Monthly Archives: September 2011

the importance of holding

today, i was musing on the importance of holding on, after having the unforgivable thought that perhaps it was time to stop sleeping curled up around the quilt my mom made me when i was little, with my three most loved-upon stuffed animals at my back. they are, after all, only toys  (although they are very much alive, i swear to you- the yorkie terrier is calm and dignified, and the pink elephant is a bit of a snob which is her cover for her insecurity and fear that since i got the white cat ((who is very soft but also shy and doesn’t quite fit in)), i will stop loving her, which is ridiculous since i will never do so, even if i am going to turn sixteen in a few months). i’m the sort of person who gets bored very easily and changes little things, like my brand of eyeliner or haircolor, every month or so, but who cannot possibly let go of things she loves unless they are surgically removed from her hands/heart.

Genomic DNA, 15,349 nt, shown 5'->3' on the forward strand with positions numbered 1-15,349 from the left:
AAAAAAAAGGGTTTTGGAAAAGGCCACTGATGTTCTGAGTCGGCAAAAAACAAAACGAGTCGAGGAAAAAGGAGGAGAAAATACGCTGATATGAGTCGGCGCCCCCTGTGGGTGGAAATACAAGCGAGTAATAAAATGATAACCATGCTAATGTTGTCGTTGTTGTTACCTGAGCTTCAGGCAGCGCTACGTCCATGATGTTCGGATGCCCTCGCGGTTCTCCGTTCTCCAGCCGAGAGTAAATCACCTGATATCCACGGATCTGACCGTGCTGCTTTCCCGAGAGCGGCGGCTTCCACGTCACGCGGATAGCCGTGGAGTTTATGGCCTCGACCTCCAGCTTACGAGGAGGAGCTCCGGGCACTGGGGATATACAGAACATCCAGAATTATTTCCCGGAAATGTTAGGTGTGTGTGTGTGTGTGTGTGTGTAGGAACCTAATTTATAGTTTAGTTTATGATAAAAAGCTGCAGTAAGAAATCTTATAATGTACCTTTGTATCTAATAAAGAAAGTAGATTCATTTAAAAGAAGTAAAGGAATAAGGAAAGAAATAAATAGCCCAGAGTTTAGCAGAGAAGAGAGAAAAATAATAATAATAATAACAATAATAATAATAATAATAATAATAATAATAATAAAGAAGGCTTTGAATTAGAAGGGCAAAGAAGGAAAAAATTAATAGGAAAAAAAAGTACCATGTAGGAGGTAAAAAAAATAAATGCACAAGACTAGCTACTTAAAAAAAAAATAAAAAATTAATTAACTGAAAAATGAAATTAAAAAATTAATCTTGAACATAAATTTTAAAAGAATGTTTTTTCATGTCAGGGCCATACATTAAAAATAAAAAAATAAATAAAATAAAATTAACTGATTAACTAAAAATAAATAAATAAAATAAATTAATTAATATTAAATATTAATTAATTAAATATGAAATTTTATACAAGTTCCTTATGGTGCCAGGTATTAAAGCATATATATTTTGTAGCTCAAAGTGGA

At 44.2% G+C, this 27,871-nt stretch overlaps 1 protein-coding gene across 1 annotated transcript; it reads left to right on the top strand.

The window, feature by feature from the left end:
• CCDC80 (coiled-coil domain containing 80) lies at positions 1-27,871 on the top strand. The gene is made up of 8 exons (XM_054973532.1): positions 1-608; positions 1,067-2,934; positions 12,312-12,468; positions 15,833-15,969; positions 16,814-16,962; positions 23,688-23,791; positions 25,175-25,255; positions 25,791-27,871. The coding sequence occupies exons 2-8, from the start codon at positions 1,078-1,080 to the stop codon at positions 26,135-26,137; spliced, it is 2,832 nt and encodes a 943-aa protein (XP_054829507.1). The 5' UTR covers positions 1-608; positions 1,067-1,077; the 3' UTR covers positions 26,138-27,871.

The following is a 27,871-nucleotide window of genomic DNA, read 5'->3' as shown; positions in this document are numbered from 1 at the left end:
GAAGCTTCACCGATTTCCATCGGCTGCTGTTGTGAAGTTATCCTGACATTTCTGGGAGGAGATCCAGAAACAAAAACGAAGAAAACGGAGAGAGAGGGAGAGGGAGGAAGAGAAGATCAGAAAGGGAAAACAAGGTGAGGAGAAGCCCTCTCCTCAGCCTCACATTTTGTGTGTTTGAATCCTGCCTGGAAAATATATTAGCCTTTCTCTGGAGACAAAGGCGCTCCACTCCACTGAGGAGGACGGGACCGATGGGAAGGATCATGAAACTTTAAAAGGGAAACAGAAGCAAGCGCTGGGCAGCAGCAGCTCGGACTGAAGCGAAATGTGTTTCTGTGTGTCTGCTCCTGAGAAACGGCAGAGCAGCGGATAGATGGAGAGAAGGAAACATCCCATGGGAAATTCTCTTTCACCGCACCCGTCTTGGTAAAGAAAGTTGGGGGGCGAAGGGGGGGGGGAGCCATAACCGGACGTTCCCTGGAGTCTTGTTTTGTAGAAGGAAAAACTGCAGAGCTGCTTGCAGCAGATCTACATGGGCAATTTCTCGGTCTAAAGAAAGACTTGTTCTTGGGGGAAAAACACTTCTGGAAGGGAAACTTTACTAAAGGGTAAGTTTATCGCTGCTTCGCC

this was making me feel more than a bit childish, but then i realized i know more people who feel the need to hold on to something than not, such as my mom, who claims that the best part of being a parent is the snuggling. i remember when my sister first came from korea, my other sister and i would wake up in the mornings and go straight to my parent’s bed where the baby was usually first waking up, and we would find a place to curl up with everyone and either cuddle her or let her crawl all over us and laugh hysterically. sometimes, my mom would let me give her her morning bottle while she took a shower, and that was the very best time for me; like many adopted babies who have just been removed from their foster families, she had night terrors and couldn’t sleep for more than an hour and a half, and our whole family would be kept awake at night listening to her screaming, without being able to wake her up. it was always comforting to be able to rock her and hold her in the mornings while she chugged down several bottles, like the very best way to love on her was to curl up around her not-so-little-for-a-seven-month-old self.